How Does Flood Exposure Impact Mortality Risk in Different Demographic Groups?

How Does Flood Exposure Impact Mortality Risk in Different Demographic Groups?

Can Living in Flood-Prone Areas Increase Your Risk of Death?

Floods, a growing global concern, inflict fatalities, property damage, and disruptions to critical services. Their impact extends beyond immediate harm, posing long-term health risks as well. A recent study published in BMC Medicine delves into the association between flood exposure and mortality rates, shedding light on the potential risks faced by those living in flood-prone areas.

Flood Exposure and Mortality Risk

Using data from the UK Biobank, researchers examined the link between flood exposure and mortality outcomes over a decade. They found that long-term exposure to flooding increased the risk of all-cause mortality by 6.7%. This association was particularly strong for deaths due to neurodegenerative disorders, neoplasms, respiratory disorders, suicides, cardiovascular disorders, mental disorders, and digestive disorders.

Vulnerable Groups

The study identified vulnerable groups who faced higher mortality risks from flood exposure. Individuals with higher educational attainment and annual income showed increased death risks for most causes. Suicide-related mortality risks were higher among obese, non-moderate alcohol consumers residing in more deprived regions with lower income and lower physical activity.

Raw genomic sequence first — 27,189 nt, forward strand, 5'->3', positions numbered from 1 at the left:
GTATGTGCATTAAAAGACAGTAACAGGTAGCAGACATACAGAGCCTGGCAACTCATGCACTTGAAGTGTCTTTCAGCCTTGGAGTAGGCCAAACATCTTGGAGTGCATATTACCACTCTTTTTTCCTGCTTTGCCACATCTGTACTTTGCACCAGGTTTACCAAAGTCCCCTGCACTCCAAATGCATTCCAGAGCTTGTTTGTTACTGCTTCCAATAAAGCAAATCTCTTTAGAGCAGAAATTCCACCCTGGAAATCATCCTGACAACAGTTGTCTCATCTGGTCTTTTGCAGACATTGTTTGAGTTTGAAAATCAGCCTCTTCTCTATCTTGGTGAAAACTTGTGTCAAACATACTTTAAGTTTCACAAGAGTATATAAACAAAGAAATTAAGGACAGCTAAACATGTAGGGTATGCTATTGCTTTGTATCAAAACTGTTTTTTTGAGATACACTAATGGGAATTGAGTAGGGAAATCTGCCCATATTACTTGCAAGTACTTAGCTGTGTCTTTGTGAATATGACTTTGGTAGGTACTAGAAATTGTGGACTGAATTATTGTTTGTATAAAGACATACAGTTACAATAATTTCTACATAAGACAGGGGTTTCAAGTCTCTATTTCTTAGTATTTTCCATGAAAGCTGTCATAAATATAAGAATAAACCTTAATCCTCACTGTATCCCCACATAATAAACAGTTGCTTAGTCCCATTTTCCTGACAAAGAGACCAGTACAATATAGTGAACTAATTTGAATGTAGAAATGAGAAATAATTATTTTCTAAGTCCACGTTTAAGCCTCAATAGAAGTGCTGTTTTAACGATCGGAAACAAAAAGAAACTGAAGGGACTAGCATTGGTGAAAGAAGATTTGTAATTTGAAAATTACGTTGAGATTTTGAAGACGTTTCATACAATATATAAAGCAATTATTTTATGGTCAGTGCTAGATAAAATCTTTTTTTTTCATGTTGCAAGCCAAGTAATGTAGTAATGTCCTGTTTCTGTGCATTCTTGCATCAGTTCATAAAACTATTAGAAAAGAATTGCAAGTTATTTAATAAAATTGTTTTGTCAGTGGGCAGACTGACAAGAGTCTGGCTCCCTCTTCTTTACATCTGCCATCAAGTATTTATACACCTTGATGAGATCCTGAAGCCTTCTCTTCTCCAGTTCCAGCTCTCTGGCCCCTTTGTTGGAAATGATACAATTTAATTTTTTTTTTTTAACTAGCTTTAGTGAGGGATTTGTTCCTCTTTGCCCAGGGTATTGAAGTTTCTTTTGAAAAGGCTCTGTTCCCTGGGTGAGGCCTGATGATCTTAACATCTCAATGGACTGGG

Time Lag Effects

Interestingly, the study revealed varying time lags between flood exposure and increased mortality risks. The strength of associations reached its peak for neurodegenerative and mental disorders in the third and fourth years after flood exposure. In contrast, suicide-related mortality risks were highest during current times and decreased over time.

Implications for Public Health

These findings highlight the long-term health implications of flood exposure. They suggest that flood mitigation strategies and public health policies should consider the increased mortality risks faced by vulnerable populations. By addressing these risks, we can reduce the burden of disease and improve the overall health outcomes of those living in flood-prone areas.


The study emphasizes the importance of evaluating the long-term health impacts of flood exposure. By understanding these risks, policymakers and healthcare professionals can develop targeted interventions to protect vulnerable populations and mitigate the negative health consequences of flooding.

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By Deepika

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